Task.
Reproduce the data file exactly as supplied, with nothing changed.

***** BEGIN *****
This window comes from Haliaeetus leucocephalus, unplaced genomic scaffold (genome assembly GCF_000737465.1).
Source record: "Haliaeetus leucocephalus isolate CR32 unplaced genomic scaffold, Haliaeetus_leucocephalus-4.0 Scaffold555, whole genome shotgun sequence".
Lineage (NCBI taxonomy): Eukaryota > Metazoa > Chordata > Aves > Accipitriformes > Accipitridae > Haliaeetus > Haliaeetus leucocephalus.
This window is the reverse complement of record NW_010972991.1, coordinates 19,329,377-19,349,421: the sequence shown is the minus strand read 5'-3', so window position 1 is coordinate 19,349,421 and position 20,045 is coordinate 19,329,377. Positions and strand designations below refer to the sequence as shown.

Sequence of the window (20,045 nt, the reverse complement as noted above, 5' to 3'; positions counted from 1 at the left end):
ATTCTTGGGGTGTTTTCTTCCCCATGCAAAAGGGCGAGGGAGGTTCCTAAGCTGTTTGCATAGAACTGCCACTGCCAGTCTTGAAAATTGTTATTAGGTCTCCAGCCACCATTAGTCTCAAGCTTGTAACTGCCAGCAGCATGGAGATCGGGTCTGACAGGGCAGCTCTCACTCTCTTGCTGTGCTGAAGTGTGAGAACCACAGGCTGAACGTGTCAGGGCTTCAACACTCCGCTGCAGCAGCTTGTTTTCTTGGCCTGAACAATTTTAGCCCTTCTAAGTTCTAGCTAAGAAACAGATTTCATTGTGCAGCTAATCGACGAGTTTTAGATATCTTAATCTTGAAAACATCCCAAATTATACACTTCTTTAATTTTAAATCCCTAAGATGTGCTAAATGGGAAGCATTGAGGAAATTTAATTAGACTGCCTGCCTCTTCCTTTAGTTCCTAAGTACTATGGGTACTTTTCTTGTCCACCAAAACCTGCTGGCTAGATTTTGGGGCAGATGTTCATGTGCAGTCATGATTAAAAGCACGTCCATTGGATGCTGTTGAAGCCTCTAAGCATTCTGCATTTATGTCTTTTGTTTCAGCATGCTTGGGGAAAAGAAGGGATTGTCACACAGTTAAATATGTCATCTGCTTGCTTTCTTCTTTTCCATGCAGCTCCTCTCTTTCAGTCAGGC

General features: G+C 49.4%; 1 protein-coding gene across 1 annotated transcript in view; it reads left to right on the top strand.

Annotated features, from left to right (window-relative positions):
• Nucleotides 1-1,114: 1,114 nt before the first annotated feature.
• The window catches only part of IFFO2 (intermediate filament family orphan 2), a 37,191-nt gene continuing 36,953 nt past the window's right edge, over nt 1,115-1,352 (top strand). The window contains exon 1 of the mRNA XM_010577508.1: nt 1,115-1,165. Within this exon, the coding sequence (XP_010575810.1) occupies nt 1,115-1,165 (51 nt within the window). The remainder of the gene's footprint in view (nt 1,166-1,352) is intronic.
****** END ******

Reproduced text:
This window comes from Haliaeetus leucocephalus, unplaced genomic scaffold (genome assembly GCF_000737465.1).
Source record: "Haliaeetus leucocephalus isolate CR32 unplaced genomic scaffold, Haliaeetus_leucocephalus-4.0 Scaffold555, whole genome shotgun sequence".
Lineage (NCBI taxonomy): Eukaryota > Metazoa > Chordata > Aves > Accipitriformes > Accipitridae > Haliaeetus > Haliaeetus leucocephalus.
This window is the reverse complement of record NW_010972991.1, coordinates 19,329,377-19,349,421: the sequence shown is the minus strand read 5'-3', so window position 1 is coordinate 19,349,421 and position 20,045 is coordinate 19,329,377. Positions and strand designations below refer to the sequence as shown.

Sequence of the window (20,045 nt, the reverse complement as noted above, 5' to 3'; positions counted from 1 at the left end):
ATTCTTGGGGTGTTTTCTTCCCCATGCAAAAGGGCGAGGGAGGTTCCTAAGCTGTTTGCATAGAACTGCCACTGCCAGTCTTGAAAATTGTTATTAGGTCTCCAGCCACCATTAGTCTCAAGCTTGTAACTGCCAGCAGCATGGAGATCGGGTCTGACAGGGCAGCTCTCACTCTCTTGCTGTGCTGAAGTGTGAGAACCACAGGCTGAACGTGTCAGGGCTTCAACACTCCGCTGCAGCAGCTTGTTTTCTTGGCCTGAACAATTTTAGCCCTTCTAAGTTCTAGCTAAGAAACAGATTTCATTGTGCAGCTAATCGACGAGTTTTAGATATCTTAATCTTGAAAACATCCCAAATTATACACTTCTTTAATTTTAAATCCCTAAGATGTGCTAAATGGGAAGCATTGAGGAAATTTAATTAGACTGCCTGCCTCTTCCTTTAGTTCCTAAGTACTATGGGTACTTTTCTTGTCCACCAAAACCTGCTGGCTAGATTTTGGGGCAGATGTTCATGTGCAGTCATGATTAAAAGCACGTCCATTGGATGCTGTTGAAGCCTCTAAGCATTCTGCATTTATGTCTTTTGTTTCAGCATGCTTGGGGAAAAGAAGGGATTGTCACACAGTTAAATATGTCATCTGCTTGCTTTCTTCTTTTCCATGCAGCTCCTCTCTTTCAGTCAGGC

General features: G+C 49.4%; 1 protein-coding gene across 1 annotated transcript in view; it reads left to right on the top strand.

Annotated features, from left to right (window-relative positions):
• Nucleotides 1-1,114: 1,114 nt before the first annotated feature.
• The window catches only part of IFFO2 (intermediate filament family orphan 2), a 37,191-nt gene continuing 36,953 nt past the window's right edge, over nt 1,115-1,352 (top strand). The window contains exon 1 of the mRNA XM_010577508.1: nt 1,115-1,165. Within this exon, the coding sequence (XP_010575810.1) occupies nt 1,115-1,165 (51 nt within the window). The remainder of the gene's footprint in view (nt 1,166-1,352) is intronic.